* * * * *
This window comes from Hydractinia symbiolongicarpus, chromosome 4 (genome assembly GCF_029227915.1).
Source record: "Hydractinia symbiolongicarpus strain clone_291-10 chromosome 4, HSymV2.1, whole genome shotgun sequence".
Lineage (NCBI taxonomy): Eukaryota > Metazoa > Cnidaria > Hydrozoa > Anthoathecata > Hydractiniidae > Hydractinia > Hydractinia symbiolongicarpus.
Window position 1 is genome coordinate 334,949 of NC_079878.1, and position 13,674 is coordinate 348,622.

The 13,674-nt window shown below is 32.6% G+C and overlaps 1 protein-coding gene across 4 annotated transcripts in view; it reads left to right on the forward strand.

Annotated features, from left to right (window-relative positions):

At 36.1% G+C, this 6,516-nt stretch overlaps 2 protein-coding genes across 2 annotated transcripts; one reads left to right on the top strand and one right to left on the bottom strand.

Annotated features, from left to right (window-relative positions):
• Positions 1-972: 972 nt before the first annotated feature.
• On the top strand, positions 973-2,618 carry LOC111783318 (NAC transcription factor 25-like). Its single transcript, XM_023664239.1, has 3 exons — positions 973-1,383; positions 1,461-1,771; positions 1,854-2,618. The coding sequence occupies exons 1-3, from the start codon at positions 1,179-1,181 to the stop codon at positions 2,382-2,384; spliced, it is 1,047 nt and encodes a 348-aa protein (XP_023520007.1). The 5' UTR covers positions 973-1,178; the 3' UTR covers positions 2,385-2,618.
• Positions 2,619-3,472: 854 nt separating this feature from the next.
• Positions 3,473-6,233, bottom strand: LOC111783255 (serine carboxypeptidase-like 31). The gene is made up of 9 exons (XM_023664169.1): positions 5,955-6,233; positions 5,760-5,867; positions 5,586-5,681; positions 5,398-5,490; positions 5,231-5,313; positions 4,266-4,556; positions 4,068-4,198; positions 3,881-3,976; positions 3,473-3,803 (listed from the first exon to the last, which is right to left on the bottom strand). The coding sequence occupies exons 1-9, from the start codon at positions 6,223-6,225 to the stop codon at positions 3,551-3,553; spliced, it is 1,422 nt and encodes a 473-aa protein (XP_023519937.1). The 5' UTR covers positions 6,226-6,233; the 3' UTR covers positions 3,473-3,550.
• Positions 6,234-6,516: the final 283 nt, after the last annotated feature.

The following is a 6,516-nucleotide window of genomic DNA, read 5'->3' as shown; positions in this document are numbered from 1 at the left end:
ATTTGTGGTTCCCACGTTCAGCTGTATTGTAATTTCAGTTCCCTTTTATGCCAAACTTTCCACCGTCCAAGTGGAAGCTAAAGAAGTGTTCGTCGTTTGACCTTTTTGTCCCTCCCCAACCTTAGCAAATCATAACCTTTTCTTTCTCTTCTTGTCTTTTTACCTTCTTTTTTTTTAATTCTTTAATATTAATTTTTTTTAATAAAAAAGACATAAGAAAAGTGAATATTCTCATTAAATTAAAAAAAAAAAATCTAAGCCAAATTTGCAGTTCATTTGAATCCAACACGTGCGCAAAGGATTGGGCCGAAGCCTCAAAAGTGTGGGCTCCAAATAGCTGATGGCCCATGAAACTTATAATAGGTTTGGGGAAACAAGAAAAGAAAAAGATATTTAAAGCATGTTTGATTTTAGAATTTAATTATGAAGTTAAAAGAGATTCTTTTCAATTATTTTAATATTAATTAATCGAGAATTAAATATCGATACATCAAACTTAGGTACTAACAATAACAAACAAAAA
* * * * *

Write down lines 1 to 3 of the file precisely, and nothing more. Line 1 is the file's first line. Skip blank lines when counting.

This window comes from Hydractinia symbiolongicarpus, chromosome 4 (genome assembly GCF_029227915.1).
Source record: "Hydractinia symbiolongicarpus strain clone_291-10 chromosome 4, HSymV2.1, whole genome shotgun sequence".
Lineage (NCBI taxonomy): Eukaryota > Metazoa > Cnidaria > Hydrozoa > Anthoathecata > Hydractiniidae > Hydractinia > Hydractinia symbiolongicarpus.